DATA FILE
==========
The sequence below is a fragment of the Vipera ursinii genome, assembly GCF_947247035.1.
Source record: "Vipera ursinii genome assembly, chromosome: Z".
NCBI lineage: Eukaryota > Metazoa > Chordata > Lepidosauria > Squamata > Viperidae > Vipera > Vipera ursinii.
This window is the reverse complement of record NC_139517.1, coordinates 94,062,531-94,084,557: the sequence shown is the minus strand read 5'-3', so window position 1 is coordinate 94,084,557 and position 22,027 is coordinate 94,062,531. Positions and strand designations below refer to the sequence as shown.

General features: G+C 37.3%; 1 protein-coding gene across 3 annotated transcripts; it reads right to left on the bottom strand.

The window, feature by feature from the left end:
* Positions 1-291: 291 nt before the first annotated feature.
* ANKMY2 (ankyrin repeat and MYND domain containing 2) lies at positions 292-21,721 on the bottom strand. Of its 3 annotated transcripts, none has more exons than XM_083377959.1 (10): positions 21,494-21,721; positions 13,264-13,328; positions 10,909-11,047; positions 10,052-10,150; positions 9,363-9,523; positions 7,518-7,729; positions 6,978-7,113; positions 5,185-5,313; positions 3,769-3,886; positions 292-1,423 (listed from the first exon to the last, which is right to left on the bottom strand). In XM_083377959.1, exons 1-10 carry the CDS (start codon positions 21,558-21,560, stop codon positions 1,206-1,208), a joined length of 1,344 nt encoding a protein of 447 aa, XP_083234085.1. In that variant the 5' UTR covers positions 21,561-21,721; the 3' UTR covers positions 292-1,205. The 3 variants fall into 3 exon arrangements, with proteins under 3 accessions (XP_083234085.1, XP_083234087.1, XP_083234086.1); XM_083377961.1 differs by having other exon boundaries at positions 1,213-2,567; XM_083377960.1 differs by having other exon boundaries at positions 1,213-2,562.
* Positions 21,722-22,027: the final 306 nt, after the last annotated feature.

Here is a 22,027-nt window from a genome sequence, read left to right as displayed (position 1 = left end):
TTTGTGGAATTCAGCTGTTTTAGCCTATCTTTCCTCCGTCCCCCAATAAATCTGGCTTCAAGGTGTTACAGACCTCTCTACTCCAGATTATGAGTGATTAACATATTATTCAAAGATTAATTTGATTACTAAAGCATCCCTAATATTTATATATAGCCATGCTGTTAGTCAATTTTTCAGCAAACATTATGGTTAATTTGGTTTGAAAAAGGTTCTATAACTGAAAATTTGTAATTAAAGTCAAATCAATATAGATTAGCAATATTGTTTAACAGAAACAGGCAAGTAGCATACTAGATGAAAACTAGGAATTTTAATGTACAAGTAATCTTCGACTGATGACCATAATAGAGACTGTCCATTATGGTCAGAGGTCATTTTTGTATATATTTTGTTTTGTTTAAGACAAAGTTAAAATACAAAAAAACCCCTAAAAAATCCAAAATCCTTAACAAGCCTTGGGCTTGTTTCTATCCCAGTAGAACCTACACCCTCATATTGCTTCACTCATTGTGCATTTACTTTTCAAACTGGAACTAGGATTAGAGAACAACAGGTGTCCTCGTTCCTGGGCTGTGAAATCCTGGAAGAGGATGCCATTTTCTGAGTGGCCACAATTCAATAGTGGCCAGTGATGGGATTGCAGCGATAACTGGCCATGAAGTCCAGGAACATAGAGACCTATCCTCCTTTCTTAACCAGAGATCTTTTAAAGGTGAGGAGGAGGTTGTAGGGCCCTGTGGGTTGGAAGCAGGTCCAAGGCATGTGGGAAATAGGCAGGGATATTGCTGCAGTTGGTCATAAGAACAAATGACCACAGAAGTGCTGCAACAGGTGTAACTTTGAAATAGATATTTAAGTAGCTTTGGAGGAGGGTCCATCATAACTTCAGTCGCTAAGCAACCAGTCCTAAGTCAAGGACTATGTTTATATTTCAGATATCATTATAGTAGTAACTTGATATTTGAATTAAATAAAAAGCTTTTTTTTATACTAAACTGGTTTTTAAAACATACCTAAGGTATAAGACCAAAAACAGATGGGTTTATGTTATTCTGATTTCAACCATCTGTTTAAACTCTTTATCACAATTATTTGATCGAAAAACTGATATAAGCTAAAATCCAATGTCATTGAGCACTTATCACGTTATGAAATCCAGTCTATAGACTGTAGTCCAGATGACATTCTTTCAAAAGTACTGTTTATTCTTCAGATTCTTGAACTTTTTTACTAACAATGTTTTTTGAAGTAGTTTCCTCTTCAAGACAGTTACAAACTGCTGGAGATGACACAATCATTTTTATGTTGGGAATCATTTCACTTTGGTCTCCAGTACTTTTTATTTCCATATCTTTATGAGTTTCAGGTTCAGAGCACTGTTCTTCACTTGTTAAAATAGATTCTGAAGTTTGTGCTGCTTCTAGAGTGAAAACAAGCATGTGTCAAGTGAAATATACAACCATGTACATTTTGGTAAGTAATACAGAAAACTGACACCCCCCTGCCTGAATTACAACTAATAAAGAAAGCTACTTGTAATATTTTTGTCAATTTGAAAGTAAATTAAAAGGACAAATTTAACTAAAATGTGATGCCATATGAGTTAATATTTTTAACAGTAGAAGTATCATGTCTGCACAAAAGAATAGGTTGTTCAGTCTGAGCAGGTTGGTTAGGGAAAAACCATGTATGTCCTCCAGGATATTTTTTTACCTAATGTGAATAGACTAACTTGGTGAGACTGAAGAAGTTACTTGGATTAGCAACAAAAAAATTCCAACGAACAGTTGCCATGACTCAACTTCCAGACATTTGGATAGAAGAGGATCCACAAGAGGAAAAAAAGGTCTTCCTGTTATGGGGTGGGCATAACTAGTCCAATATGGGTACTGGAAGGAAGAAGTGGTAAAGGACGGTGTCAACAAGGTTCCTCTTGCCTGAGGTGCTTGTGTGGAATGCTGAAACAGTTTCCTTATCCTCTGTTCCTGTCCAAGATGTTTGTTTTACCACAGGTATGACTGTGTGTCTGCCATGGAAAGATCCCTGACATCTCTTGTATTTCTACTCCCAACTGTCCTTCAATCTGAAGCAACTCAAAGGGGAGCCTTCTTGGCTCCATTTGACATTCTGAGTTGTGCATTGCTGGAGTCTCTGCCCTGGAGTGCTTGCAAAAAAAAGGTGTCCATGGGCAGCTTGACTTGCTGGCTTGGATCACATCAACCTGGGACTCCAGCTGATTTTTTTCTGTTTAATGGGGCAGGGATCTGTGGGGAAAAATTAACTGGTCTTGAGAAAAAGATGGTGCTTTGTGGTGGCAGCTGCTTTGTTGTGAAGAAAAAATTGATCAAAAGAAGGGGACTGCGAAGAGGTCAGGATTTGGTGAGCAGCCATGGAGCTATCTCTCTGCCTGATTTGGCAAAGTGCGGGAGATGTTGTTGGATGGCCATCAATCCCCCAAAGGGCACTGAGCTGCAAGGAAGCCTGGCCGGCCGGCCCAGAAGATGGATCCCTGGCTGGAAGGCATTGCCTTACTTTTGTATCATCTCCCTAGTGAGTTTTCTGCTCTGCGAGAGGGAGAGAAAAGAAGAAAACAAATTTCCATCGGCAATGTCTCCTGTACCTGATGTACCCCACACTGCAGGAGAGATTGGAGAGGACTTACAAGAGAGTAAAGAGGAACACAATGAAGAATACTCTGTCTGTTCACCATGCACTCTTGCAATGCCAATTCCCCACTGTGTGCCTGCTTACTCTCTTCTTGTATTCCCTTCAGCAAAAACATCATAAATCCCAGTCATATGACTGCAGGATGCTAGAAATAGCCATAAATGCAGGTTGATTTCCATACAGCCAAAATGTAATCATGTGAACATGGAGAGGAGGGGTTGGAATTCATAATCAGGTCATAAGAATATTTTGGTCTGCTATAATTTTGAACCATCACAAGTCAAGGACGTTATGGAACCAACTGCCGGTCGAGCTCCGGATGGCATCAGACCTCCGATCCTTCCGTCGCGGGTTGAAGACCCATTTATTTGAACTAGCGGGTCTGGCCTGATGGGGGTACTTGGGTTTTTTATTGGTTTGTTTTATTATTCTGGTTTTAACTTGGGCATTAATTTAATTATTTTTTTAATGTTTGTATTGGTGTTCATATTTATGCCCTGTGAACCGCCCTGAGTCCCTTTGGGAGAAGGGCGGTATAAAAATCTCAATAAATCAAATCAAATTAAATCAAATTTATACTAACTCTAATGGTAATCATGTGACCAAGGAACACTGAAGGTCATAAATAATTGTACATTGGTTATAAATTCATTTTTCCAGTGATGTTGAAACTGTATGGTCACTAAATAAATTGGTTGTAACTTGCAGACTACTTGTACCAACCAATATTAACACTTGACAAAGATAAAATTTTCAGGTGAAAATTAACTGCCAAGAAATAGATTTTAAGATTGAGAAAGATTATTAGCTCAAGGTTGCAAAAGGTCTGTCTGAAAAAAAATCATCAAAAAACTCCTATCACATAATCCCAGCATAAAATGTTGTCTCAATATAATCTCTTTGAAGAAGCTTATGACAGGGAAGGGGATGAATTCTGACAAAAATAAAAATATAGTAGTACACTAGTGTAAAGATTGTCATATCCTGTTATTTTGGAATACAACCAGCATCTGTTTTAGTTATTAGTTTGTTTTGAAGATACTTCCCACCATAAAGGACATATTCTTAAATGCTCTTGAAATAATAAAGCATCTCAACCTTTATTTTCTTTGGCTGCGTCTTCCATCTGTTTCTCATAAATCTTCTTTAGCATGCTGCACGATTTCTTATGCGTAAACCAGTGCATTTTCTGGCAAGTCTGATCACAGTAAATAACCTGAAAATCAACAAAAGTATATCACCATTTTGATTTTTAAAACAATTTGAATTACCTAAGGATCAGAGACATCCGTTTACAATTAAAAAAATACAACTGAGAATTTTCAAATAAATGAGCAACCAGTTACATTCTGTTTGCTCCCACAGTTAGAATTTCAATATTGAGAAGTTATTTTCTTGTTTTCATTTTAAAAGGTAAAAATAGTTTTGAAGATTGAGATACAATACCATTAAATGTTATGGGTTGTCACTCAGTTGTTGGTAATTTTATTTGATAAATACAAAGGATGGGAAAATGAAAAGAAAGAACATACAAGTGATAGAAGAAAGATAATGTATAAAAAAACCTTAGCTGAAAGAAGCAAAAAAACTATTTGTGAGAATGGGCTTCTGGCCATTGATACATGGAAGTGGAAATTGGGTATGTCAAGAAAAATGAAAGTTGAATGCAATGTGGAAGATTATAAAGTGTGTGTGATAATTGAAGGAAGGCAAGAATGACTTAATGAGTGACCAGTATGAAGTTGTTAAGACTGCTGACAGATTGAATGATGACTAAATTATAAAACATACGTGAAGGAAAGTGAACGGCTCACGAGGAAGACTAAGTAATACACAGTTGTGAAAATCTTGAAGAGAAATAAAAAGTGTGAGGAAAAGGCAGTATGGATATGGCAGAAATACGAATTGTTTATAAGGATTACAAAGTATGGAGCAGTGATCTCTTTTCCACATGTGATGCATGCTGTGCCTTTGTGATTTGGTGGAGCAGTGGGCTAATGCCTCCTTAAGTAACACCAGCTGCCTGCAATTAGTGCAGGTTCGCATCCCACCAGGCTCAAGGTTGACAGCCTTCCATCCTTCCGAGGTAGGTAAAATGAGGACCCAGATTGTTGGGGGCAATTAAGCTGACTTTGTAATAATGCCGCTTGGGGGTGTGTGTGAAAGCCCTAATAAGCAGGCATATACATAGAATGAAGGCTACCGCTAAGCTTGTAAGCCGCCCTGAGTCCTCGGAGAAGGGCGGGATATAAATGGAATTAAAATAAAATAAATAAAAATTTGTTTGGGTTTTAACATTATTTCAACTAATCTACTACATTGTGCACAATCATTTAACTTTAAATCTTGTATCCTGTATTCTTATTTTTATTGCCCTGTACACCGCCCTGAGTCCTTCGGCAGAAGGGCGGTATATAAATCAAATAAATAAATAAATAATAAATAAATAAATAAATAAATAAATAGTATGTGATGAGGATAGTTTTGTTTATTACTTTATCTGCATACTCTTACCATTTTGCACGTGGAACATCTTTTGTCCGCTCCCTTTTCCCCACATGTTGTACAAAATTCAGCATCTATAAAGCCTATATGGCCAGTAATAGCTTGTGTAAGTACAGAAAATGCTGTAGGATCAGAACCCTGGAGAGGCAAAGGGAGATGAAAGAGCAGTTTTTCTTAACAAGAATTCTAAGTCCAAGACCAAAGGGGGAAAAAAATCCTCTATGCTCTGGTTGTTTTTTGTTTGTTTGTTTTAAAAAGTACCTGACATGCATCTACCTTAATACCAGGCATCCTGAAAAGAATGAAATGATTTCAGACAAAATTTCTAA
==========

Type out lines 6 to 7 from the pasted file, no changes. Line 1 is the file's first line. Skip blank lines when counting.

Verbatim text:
The window, feature by feature from the left end:
* Positions 1-291: 291 nt before the first annotated feature.